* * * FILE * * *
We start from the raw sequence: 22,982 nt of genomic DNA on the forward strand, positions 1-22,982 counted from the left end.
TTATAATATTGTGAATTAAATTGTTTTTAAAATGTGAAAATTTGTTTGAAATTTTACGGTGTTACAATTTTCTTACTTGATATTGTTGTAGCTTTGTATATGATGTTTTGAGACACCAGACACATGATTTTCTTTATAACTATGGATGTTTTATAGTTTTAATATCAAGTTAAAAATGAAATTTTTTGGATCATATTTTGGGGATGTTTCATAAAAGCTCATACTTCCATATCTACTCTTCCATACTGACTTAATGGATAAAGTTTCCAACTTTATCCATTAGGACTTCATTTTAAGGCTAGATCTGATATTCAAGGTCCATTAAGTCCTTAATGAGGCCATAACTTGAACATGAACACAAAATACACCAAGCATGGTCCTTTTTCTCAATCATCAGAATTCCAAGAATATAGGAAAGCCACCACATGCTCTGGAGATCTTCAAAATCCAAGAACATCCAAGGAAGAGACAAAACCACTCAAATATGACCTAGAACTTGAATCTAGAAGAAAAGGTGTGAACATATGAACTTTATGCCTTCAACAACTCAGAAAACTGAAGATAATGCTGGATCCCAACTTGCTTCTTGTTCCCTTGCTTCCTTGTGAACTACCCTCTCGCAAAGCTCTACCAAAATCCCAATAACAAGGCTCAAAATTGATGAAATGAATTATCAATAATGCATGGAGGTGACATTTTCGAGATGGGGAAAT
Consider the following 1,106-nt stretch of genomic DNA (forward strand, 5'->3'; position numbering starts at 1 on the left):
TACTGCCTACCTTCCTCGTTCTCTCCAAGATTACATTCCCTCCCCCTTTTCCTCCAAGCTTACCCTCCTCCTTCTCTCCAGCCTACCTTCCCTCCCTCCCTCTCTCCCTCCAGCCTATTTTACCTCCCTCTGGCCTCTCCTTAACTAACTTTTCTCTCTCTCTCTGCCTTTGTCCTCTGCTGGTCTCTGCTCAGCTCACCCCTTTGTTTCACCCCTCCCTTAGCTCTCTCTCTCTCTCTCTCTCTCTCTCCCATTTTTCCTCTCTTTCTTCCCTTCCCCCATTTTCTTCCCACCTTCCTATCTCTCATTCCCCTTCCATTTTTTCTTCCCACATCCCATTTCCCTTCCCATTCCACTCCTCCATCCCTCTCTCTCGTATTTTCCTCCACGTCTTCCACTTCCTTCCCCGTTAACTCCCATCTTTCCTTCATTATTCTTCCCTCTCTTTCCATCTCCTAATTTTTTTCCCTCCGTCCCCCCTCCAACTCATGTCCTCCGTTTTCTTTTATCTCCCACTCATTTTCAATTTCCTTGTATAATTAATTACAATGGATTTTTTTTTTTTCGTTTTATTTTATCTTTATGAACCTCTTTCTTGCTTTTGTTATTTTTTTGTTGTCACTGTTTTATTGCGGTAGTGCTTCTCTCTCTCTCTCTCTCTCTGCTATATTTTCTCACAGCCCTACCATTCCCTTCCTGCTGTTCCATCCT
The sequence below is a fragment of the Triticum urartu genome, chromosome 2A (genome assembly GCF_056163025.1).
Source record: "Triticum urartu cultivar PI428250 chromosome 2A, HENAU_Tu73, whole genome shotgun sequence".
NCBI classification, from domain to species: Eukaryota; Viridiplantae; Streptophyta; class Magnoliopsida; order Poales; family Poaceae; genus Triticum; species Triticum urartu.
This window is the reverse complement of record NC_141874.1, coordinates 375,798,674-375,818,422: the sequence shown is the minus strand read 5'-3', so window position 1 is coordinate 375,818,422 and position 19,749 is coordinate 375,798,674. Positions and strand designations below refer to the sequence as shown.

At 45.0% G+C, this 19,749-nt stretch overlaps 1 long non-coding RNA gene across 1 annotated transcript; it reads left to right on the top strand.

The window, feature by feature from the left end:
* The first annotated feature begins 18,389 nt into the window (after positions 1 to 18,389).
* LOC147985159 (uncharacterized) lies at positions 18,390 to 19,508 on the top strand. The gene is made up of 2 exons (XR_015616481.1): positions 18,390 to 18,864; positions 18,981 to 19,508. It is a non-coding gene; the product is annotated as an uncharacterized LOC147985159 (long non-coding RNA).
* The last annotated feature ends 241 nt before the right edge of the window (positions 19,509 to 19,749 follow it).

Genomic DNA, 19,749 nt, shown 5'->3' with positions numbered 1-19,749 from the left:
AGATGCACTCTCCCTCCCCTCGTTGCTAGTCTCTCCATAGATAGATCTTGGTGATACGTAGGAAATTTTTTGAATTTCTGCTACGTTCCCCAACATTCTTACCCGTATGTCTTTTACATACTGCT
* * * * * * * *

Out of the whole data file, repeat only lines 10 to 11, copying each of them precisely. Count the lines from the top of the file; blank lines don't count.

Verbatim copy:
The window, feature by feature from the left end:
* The first annotated feature begins 18,389 nt into the window (after positions 1 to 18,389).